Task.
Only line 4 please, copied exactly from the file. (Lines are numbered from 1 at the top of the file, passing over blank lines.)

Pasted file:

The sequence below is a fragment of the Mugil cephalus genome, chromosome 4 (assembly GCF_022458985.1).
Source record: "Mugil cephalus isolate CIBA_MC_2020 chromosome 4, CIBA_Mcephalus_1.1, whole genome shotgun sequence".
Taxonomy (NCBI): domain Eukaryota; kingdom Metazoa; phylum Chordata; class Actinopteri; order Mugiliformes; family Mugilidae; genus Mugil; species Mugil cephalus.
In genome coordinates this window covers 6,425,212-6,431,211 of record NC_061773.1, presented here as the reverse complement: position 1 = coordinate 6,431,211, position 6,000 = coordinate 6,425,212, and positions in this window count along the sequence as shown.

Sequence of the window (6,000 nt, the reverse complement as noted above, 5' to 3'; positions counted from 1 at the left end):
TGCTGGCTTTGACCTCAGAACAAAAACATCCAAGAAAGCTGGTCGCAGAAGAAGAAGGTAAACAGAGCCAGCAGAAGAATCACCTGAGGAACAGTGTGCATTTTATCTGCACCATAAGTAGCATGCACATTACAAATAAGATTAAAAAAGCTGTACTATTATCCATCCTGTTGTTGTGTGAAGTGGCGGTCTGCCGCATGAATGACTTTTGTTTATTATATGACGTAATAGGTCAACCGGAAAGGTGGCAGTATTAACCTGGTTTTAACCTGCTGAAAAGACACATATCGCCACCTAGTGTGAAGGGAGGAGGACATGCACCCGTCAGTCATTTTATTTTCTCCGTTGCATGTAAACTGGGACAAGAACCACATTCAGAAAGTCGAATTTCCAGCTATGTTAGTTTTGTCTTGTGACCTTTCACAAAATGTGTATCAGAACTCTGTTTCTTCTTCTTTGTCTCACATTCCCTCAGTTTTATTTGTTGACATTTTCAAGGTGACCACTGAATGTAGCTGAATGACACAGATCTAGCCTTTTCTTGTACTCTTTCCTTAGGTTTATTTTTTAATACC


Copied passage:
In genome coordinates this window covers 6,425,212-6,431,211 of record NC_061773.1, presented here as the reverse complement: position 1 = coordinate 6,431,211, position 6,000 = coordinate 6,425,212, and positions in this window count along the sequence as shown.